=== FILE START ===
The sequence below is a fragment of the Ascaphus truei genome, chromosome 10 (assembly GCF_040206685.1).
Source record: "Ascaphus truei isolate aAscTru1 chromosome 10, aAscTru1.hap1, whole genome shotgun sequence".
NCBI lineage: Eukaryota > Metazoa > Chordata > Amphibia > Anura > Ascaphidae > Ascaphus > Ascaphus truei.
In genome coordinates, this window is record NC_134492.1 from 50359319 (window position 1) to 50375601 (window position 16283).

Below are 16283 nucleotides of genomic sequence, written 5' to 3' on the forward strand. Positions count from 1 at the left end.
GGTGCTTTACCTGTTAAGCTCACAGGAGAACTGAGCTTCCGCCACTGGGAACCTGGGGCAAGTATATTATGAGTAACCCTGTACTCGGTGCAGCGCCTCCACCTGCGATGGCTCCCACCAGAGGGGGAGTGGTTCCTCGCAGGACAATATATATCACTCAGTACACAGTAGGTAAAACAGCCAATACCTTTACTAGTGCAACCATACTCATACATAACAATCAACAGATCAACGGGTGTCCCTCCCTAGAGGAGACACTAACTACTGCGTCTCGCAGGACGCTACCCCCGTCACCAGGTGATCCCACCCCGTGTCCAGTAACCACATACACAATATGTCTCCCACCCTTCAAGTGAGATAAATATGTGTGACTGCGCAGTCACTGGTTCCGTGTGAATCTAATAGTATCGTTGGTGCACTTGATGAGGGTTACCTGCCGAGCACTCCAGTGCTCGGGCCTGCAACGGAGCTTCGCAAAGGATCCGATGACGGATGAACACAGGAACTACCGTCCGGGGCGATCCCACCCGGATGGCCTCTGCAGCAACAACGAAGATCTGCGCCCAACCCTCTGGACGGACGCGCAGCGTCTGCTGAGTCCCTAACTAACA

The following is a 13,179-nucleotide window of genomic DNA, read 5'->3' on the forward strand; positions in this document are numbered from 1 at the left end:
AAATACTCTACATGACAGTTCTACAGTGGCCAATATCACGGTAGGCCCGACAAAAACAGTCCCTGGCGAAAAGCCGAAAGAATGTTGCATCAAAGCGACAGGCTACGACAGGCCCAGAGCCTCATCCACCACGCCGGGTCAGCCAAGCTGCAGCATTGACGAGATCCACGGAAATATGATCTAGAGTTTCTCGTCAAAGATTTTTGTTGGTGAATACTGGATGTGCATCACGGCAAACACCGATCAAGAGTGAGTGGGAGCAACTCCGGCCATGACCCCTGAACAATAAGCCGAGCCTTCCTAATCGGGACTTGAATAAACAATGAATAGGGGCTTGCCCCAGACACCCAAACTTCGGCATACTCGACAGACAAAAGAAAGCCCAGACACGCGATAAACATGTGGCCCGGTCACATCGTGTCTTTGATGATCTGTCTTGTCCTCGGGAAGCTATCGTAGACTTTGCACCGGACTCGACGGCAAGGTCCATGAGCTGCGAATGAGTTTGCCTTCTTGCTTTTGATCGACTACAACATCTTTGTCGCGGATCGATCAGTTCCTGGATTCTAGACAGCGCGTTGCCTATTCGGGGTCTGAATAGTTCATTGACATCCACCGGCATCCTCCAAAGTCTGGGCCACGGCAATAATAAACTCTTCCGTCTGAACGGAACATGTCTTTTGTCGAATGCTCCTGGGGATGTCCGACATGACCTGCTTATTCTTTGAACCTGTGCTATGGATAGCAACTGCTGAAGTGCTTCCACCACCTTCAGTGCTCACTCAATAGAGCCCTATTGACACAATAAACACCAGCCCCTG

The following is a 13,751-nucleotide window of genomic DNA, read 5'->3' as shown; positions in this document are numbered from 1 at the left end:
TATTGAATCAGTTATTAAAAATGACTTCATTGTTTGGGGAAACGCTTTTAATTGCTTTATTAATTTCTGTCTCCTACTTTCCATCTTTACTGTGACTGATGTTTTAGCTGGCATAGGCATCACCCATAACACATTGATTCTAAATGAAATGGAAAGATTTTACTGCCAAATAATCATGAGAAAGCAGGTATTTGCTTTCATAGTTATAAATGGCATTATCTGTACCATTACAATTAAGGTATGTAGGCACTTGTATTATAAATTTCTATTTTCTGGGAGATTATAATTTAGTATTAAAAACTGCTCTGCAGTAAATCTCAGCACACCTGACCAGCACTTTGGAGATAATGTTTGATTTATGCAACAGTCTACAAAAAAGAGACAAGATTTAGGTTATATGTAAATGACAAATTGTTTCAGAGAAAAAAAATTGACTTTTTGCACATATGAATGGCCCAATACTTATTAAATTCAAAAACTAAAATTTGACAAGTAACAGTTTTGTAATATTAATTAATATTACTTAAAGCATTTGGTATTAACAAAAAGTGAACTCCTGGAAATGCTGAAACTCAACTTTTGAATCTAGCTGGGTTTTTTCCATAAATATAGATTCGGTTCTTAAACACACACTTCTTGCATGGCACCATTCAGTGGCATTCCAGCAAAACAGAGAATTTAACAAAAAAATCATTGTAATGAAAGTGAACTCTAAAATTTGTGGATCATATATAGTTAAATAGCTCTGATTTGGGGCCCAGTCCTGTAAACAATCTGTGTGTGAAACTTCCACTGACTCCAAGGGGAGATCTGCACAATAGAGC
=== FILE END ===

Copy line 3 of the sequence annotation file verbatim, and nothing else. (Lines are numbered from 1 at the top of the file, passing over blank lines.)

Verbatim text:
NCBI lineage: Eukaryota > Metazoa > Chordata > Amphibia > Anura > Ascaphidae > Ascaphus > Ascaphus truei.